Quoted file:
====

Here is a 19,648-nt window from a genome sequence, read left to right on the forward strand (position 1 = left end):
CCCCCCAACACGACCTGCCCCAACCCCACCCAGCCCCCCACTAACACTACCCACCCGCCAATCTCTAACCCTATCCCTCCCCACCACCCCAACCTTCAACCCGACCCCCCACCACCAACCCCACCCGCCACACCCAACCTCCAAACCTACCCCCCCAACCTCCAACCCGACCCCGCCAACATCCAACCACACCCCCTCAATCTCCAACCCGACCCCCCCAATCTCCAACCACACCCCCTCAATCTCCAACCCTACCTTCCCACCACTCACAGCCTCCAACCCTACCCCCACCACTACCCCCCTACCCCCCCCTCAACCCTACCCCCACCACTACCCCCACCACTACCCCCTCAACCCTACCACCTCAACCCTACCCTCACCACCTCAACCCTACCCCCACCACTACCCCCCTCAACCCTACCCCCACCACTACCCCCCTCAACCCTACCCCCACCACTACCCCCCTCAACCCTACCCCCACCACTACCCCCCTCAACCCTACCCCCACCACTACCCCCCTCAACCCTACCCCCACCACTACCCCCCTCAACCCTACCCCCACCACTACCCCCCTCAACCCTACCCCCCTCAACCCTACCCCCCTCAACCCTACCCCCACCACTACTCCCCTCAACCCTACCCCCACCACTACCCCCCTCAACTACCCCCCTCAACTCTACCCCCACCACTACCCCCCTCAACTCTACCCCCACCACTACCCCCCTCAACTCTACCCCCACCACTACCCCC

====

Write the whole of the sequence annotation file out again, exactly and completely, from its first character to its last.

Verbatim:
Here is a 19,648-nt window from a genome sequence, read left to right on the forward strand (position 1 = left end):
CCCCCCAACACGACCTGCCCCAACCCCACCCAGCCCCCCACTAACACTACCCACCCGCCAATCTCTAACCCTATCCCTCCCCACCACCCCAACCTTCAACCCGACCCCCCACCACCAACCCCACCCGCCACACCCAACCTCCAAACCTACCCCCCCAACCTCCAACCCGACCCCGCCAACATCCAACCACACCCCCTCAATCTCCAACCCGACCCCCCCAATCTCCAACCACACCCCCTCAATCTCCAACCCTACCTTCCCACCACTCACAGCCTCCAACCCTACCCCCACCACTACCCCCCTACCCCCCCCTCAACCCTACCCCCACCACTACCCCCACCACTACCCCCTCAACCCTACCACCTCAACCCTACCCTCACCACCTCAACCCTACCCCCACCACTACCCCCCTCAACCCTACCCCCACCACTACCCCCCTCAACCCTACCCCCACCACTACCCCCCTCAACCCTACCCCCACCACTACCCCCCTCAACCCTACCCCCACCACTACCCCCCTCAACCCTACCCCCACCACTACCCCCCTCAACCCTACCCCCACCACTACCCCCCTCAACCCTACCCCCCTCAACCCTACCCCCCTCAACCCTACCCCCACCACTACTCCCCTCAACCCTACCCCCACCACTACCCCCCTCAACTACCCCCCTCAACTCTACCCCCACCACTACCCCCCTCAACTCTACCCCCACCACTACCCCCCTCAACTCTACCCCCACCACTACCCCC